Talked to players, agents, an athletic trainer about the vax & the competitive advantage it gives teams & players. One agent said that when he contacts teams to try to get his clients jobs, he sends photos of their vaccination cards along w/ workout vids.https://t.co/KVf8oieZR1
— Kalyn Kahler (@kalynkahler) June 22, 2021
When I was 25, if I’d had a longer economic timeline and less subconscious belief in my own immortality, I’d have made better decisions about how many pizzas I inhaled. So when it comes to young professional sports-players hesitating about getting vaxx’d, as the saying goes: I don’t approve, but I understand.
Good for Defector, doing the reporting:
Player 1, as we’ll call him, had COVID-19 last season and missed about two weeks of work. The heart palpitations he got on Day 7 of his sickness scared him so badly that he called his team’s trainer to check his vitals and calm him down. “I thought I was going to the upper room,” he said.
Player 1 didn’t end up going to heaven or the hospital. He recovered, and is now going into his second NFL season. An undrafted player, he had minimal playing time as a rookie and is fighting to earn a roster spot on a new team. When he catches a ride with a teammate to the team facility, they usually just drop him off at the testing center. They’re vaccinated; Player 1 wasn’t. Vaccinated players don’t need to go in for daily testing.
When I called Player 1 to talk about the COVID vaccine, he started off by saying that he’d decided to get it, and planned to see about signing up for the shot through his team the last week before summer break. He attended an NFLPA virtual meeting about the vaccine in February, alongside what he estimated was 1,400 other players. At the time, he said, he felt like he learned everything he needed to know, so he logged off the meeting before the NFLPA leadership took questions. His mom, a nurse, encouraged him to get the vaccine to protect his toddler-aged son. His current team has informed its players about all the incentives for vaccinated players: no masks, biweekly testing instead of daily, no mandatory quarantine for being ruled a close contact, travel allowed on the bye week. “I see my teammates, they are getting it, so it’s only right that I follow that trend too,” he said, early in our call.
But then he mentioned how he found out about the Johnson & Johnson vaccine pause, on an otherwise humorous Instagram meme account. “But this day there was nothing funny about this, this was like, really informative,” he told me. “It woke me up.” He was already scared of the vaccine symptoms, and he didn’t feel like he absolutely needed the vaccine because he wasn’t hanging around big groups of people anyways. He said his worst fear is getting COVID again, and he knows from his mother that the vaccine reduces the severity of COVID symptoms, but he’s bothered by the fact that vaccinated people can still get the virus. “Whether I got the shot or not, if I caught it, [I am] still going to be out [a game].”…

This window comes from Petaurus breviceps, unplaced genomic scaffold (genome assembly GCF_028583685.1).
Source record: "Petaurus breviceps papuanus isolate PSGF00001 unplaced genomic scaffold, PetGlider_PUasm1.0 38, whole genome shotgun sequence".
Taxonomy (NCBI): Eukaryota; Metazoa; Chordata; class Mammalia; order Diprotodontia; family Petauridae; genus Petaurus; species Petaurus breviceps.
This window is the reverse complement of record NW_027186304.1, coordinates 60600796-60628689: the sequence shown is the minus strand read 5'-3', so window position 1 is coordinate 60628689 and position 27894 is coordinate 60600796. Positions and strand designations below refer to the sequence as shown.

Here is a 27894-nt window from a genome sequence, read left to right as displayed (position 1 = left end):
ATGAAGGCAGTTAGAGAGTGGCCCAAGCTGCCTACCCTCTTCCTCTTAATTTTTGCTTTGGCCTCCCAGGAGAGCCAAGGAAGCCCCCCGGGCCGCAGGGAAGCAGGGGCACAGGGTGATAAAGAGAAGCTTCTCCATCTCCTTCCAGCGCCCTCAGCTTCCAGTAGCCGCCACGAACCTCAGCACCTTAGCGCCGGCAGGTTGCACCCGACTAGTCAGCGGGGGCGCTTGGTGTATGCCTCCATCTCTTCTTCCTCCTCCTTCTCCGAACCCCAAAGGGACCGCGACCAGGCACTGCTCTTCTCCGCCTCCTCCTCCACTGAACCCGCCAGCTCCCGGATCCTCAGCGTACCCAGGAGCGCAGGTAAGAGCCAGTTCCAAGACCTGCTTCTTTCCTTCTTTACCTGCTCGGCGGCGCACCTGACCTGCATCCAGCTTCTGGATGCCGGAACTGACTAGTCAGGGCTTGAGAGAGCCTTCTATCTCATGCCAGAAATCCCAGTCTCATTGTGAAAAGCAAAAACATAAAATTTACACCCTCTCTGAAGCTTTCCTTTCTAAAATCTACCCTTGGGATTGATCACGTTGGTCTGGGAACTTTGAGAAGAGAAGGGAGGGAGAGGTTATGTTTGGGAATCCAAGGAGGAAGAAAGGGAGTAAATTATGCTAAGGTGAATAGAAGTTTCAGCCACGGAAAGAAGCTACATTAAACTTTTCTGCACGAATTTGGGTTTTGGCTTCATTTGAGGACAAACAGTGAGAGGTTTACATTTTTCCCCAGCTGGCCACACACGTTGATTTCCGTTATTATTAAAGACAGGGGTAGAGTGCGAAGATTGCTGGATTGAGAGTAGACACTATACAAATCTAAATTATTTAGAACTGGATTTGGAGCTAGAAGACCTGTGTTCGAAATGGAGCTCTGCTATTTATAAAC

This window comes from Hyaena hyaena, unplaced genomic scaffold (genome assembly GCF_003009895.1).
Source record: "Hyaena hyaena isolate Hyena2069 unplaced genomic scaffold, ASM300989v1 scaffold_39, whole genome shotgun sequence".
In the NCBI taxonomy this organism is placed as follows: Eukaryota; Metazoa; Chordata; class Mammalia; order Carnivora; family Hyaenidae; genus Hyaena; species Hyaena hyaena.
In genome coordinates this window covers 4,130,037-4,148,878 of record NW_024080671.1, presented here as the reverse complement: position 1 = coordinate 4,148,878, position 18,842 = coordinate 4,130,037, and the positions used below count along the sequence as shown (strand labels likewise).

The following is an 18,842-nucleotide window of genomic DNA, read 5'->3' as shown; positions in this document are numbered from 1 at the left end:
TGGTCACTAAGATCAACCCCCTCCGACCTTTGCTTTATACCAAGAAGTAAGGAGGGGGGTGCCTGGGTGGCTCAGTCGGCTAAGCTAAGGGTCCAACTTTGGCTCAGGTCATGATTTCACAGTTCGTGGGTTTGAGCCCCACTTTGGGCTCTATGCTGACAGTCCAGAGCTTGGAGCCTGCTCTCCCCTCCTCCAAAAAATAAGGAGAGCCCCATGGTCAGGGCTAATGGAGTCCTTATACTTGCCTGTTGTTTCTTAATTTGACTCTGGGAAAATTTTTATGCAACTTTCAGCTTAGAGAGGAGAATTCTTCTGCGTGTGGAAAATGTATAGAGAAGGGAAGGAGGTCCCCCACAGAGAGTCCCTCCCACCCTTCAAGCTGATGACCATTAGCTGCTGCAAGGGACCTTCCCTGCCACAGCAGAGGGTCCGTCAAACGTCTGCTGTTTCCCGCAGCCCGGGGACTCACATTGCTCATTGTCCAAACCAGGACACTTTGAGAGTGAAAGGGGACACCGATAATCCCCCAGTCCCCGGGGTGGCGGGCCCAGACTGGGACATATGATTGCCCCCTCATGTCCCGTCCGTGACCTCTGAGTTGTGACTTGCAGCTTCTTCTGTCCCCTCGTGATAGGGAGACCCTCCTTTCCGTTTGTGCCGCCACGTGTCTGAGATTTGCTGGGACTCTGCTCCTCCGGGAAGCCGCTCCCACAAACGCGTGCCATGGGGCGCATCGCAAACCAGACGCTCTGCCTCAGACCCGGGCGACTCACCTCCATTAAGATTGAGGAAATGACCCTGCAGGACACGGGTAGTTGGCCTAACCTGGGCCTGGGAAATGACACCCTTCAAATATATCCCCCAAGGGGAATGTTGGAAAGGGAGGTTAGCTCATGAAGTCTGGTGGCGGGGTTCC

… [T]he science may matter less to football players than what vaccination could mean for their team and their careers. Head coach Mike Zimmer has spent time talking to players about the vaccine as a competitive advantage, information that Sugarman says often has more of an impact on players. “It is a game of availability and you want to have these guys available. … I had a lot of guys on the fence, and they would ask me, what do I get in return? Why should I do it? How will it benefit me in this building? Not so much in life, but they want to know how it was going to benefit them in the building.”
“The unvaccinated players are going to have a hard time during the season,” Zimmer told reporters last week. “They are going to be wearing masks, they’re going to have to socially distance, they’ll have daily testing. They won’t go home for bye week and have to come back here and test every day. When we go on the road, they won’t be able to go out to dinner with anybody. They’ll have to travel on busses differently and travel on planes differently, so a lot of meetings will be virtual like we have here. It’s not only the safety part of being vaccinated, but as far as being a part of a football team.”
Other things unvaccinated players have to live with: No meals with teammates, no using the sauna or steam room, no marketing appearances, no seeing friends or family on road trips, no gathering with teammates or staff outside of the facility for any reason, including football activities, no visiting clubs, bars, house parties, concerts etc., and hefty fines (up to $50,000) for violations of the protocols…